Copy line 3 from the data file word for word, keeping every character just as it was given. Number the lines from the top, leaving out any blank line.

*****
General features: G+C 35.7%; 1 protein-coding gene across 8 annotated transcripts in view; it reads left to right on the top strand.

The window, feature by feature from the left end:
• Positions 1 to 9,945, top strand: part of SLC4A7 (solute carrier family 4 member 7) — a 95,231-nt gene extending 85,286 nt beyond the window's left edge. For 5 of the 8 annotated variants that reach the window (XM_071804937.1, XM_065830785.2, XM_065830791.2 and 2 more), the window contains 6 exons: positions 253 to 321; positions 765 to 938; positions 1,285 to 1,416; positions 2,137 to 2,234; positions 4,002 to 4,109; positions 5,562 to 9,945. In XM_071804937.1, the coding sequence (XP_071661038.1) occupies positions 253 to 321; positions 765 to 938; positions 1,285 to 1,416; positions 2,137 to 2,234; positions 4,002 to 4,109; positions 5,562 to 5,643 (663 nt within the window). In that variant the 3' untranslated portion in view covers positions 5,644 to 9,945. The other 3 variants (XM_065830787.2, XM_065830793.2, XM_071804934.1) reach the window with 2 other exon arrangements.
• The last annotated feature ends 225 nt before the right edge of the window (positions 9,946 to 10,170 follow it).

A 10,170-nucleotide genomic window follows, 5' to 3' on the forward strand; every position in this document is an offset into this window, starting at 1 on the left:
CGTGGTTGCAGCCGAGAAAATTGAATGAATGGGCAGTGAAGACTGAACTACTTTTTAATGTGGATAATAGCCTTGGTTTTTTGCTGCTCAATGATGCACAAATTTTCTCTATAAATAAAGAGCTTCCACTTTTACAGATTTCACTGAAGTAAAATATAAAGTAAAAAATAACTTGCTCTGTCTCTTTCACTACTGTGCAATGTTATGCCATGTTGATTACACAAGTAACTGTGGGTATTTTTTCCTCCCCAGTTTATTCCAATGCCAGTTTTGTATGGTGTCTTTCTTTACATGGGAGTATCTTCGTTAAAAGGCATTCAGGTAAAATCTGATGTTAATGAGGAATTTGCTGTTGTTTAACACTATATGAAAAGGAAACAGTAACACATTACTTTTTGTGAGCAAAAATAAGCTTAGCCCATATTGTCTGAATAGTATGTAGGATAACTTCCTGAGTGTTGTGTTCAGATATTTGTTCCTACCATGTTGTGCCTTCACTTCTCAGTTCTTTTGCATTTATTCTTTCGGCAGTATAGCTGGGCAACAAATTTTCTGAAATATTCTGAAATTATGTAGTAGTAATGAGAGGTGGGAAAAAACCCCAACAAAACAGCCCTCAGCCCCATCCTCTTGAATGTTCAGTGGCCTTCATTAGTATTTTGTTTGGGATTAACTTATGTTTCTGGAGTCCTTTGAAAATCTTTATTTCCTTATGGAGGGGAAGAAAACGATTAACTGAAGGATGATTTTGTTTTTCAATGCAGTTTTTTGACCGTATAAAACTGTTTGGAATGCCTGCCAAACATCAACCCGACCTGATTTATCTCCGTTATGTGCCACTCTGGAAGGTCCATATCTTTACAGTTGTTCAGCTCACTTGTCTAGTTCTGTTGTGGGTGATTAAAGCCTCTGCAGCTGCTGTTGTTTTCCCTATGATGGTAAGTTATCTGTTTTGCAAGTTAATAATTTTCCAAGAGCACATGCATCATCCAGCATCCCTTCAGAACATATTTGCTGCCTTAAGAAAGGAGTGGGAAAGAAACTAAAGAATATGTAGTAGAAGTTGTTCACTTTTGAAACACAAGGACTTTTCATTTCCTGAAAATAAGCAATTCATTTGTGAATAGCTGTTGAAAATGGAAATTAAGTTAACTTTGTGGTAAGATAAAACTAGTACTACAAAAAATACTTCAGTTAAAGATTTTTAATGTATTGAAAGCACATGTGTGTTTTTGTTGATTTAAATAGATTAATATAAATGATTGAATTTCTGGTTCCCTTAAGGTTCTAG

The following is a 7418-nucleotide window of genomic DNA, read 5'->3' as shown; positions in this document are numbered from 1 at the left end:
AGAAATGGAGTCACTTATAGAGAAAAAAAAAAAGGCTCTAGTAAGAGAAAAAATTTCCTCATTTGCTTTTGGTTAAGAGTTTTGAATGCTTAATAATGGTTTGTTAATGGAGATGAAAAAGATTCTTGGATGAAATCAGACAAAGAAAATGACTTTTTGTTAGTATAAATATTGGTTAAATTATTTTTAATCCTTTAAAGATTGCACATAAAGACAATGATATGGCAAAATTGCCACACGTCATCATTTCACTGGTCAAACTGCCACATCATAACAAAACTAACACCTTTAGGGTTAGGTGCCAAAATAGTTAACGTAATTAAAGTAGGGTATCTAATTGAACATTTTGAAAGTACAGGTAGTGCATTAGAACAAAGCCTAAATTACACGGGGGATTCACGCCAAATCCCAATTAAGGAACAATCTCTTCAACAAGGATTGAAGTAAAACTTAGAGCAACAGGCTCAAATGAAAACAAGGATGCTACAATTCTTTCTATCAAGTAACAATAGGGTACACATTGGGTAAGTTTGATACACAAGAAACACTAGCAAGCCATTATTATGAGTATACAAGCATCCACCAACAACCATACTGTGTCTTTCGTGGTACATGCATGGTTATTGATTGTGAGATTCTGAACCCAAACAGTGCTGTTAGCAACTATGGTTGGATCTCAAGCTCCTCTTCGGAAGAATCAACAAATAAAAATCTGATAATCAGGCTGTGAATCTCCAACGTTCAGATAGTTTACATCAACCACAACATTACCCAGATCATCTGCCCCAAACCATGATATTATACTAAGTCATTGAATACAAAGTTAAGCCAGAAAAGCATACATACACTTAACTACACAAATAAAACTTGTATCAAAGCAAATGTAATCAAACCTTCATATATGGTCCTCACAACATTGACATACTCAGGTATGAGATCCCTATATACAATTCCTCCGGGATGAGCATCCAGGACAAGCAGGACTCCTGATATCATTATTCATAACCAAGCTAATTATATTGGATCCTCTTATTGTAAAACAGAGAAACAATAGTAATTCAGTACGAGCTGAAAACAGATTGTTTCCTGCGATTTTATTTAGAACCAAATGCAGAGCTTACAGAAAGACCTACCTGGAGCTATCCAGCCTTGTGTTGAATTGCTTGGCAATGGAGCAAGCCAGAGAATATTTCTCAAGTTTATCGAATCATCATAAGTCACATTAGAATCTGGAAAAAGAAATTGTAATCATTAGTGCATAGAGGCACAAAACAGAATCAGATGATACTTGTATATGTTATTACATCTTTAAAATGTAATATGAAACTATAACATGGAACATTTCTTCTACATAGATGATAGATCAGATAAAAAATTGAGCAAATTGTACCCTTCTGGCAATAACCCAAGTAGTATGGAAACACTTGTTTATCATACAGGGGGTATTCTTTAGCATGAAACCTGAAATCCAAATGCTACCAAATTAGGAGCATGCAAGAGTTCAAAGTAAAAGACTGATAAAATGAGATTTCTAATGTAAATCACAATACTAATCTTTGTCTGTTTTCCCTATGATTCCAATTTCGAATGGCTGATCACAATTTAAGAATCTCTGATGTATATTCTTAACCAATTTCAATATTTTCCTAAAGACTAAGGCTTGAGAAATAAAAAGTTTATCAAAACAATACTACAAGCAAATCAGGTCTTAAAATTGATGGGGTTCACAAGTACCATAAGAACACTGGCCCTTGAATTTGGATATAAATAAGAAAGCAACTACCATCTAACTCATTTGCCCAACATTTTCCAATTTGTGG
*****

• Positions 1 to 9,945, top strand: part of SLC4A7 (solute carrier family 4 member 7) — a 95,231-nt gene extending 85,286 nt beyond the window's left edge. For 5 of the 8 annotated variants that reach the window (XM_071804937.1, XM_065830785.2, XM_065830791.2 and 2 more), the window contains 6 exons: positions 253 to 321; positions 765 to 938; positions 1,285 to 1,416; positions 2,137 to 2,234; positions 4,002 to 4,109; positions 5,562 to 9,945. In XM_071804937.1, the coding sequence (XP_071661038.1) occupies positions 253 to 321; positions 765 to 938; positions 1,285 to 1,416; positions 2,137 to 2,234; positions 4,002 to 4,109; positions 5,562 to 5,643 (663 nt within the window). In that variant the 3' untranslated portion in view covers positions 5,644 to 9,945. The other 3 variants (XM_065830787.2, XM_065830793.2, XM_071804934.1) reach the window with 2 other exon arrangements.